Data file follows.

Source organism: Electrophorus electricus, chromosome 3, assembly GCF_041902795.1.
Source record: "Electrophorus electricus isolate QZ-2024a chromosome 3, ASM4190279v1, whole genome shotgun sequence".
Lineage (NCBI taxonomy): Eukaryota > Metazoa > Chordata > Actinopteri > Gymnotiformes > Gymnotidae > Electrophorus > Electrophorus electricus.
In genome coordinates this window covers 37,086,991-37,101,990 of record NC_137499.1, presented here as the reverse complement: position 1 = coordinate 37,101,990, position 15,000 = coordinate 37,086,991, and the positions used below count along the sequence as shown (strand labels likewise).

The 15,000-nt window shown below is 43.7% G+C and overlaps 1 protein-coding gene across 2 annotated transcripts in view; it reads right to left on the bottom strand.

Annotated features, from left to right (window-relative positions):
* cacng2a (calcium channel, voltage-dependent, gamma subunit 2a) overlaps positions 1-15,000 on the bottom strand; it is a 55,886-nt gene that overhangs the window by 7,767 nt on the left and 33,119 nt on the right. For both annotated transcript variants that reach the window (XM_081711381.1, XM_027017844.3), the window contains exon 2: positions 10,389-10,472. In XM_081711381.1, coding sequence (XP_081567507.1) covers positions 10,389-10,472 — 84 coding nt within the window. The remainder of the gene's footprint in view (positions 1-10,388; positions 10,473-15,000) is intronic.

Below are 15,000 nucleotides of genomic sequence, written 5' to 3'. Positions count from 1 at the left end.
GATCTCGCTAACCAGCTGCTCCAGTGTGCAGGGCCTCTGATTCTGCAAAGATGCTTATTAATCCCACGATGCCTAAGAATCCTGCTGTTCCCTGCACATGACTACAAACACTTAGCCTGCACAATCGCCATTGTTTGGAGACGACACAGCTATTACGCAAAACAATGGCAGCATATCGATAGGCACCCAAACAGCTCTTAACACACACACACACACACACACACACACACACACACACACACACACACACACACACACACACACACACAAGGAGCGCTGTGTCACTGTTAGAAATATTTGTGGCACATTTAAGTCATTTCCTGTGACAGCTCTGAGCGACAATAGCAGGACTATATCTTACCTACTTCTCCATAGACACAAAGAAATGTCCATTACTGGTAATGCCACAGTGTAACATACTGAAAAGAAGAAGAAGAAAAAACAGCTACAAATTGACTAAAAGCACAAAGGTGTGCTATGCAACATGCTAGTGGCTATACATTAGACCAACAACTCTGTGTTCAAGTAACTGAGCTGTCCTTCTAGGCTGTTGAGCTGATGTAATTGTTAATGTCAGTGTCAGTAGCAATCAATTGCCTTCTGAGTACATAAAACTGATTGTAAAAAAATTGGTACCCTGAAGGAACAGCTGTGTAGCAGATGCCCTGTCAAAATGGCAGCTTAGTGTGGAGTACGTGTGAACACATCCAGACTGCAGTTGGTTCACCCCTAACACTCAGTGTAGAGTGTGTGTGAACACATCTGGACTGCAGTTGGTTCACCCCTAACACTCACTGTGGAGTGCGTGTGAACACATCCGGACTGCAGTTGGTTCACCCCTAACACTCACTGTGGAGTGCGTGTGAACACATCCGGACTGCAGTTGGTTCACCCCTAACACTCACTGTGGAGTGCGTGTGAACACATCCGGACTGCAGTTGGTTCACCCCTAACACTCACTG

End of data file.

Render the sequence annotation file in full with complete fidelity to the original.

Source organism: Electrophorus electricus, chromosome 3, assembly GCF_041902795.1.
Source record: "Electrophorus electricus isolate QZ-2024a chromosome 3, ASM4190279v1, whole genome shotgun sequence".
Lineage (NCBI taxonomy): Eukaryota > Metazoa > Chordata > Actinopteri > Gymnotiformes > Gymnotidae > Electrophorus > Electrophorus electricus.
In genome coordinates this window covers 37,086,991-37,101,990 of record NC_137499.1, presented here as the reverse complement: position 1 = coordinate 37,101,990, position 15,000 = coordinate 37,086,991, and the positions used below count along the sequence as shown (strand labels likewise).

The 15,000-nt window shown below is 43.7% G+C and overlaps 1 protein-coding gene across 2 annotated transcripts in view; it reads right to left on the bottom strand.

Annotated features, from left to right (window-relative positions):
* cacng2a (calcium channel, voltage-dependent, gamma subunit 2a) overlaps positions 1-15,000 on the bottom strand; it is a 55,886-nt gene that overhangs the window by 7,767 nt on the left and 33,119 nt on the right. For both annotated transcript variants that reach the window (XM_081711381.1, XM_027017844.3), the window contains exon 2: positions 10,389-10,472. In XM_081711381.1, coding sequence (XP_081567507.1) covers positions 10,389-10,472 — 84 coding nt within the window. The remainder of the gene's footprint in view (positions 1-10,388; positions 10,473-15,000) is intronic.

Below are 15,000 nucleotides of genomic sequence, written 5' to 3'. Positions count from 1 at the left end.
GATCTCGCTAACCAGCTGCTCCAGTGTGCAGGGCCTCTGATTCTGCAAAGATGCTTATTAATCCCACGATGCCTAAGAATCCTGCTGTTCCCTGCACATGACTACAAACACTTAGCCTGCACAATCGCCATTGTTTGGAGACGACACAGCTATTACGCAAAACAATGGCAGCATATCGATAGGCACCCAAACAGCTCTTAACACACACACACACACACACACACACACACACACACACACACACACACACACACACACACACACACACAAGGAGCGCTGTGTCACTGTTAGAAATATTTGTGGCACATTTAAGTCATTTCCTGTGACAGCTCTGAGCGACAATAGCAGGACTATATCTTACCTACTTCTCCATAGACACAAAGAAATGTCCATTACTGGTAATGCCACAGTGTAACATACTGAAAAGAAGAAGAAGAAAAAACAGCTACAAATTGACTAAAAGCACAAAGGTGTGCTATGCAACATGCTAGTGGCTATACATTAGACCAACAACTCTGTGTTCAAGTAACTGAGCTGTCCTTCTAGGCTGTTGAGCTGATGTAATTGTTAATGTCAGTGTCAGTAGCAATCAATTGCCTTCTGAGTACATAAAACTGATTGTAAAAAAATTGGTACCCTGAAGGAACAGCTGTGTAGCAGATGCCCTGTCAAAATGGCAGCTTAGTGTGGAGTACGTGTGAACACATCCAGACTGCAGTTGGTTCACCCCTAACACTCAGTGTAGAGTGTGTGTGAACACATCTGGACTGCAGTTGGTTCACCCCTAACACTCACTGTGGAGTGCGTGTGAACACATCCGGACTGCAGTTGGTTCACCCCTAACACTCACTGTGGAGTGCGTGTGAACACATCCGGACTGCAGTTGGTTCACCCCTAACACTCACTGTGGAGTGCGTGTGAACACATCCGGACTGCAGTTGGTTCACCCCTAACACTCACTG